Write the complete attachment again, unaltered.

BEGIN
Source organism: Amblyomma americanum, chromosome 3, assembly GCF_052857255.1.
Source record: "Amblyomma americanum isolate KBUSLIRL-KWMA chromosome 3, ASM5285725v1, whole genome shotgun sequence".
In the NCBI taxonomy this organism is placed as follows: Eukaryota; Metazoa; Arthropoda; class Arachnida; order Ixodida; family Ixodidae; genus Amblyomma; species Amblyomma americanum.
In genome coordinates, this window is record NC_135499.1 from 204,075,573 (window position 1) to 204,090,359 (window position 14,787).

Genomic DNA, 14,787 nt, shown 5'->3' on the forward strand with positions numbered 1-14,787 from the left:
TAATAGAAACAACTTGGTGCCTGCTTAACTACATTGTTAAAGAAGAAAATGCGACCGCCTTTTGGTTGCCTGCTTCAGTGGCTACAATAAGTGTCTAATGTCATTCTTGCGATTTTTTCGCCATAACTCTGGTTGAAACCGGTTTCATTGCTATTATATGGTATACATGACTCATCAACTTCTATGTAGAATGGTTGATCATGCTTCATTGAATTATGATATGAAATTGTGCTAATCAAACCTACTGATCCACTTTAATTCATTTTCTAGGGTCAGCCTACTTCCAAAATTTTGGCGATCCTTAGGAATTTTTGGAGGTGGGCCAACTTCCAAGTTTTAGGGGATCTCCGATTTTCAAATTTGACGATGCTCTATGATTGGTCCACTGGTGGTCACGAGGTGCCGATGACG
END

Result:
Source organism: Amblyomma americanum, chromosome 3, assembly GCF_052857255.1.
Source record: "Amblyomma americanum isolate KBUSLIRL-KWMA chromosome 3, ASM5285725v1, whole genome shotgun sequence".
In the NCBI taxonomy this organism is placed as follows: Eukaryota; Metazoa; Arthropoda; class Arachnida; order Ixodida; family Ixodidae; genus Amblyomma; species Amblyomma americanum.
In genome coordinates, this window is record NC_135499.1 from 204,075,573 (window position 1) to 204,090,359 (window position 14,787).

Genomic DNA, 14,787 nt, shown 5'->3' on the forward strand with positions numbered 1-14,787 from the left:
TAATAGAAACAACTTGGTGCCTGCTTAACTACATTGTTAAAGAAGAAAATGCGACCGCCTTTTGGTTGCCTGCTTCAGTGGCTACAATAAGTGTCTAATGTCATTCTTGCGATTTTTTCGCCATAACTCTGGTTGAAACCGGTTTCATTGCTATTATATGGTATACATGACTCATCAACTTCTATGTAGAATGGTTGATCATGCTTCATTGAATTATGATATGAAATTGTGCTAATCAAACCTACTGATCCACTTTAATTCATTTTCTAGGGTCAGCCTACTTCCAAAATTTTGGCGATCCTTAGGAATTTTTGGAGGTGGGCCAACTTCCAAGTTTTAGGGGATCTCCGATTTTCAAATTTGACGATGCTCTATGATTGGTCCACTGGTGGTCACGAGGTGCCGATGACG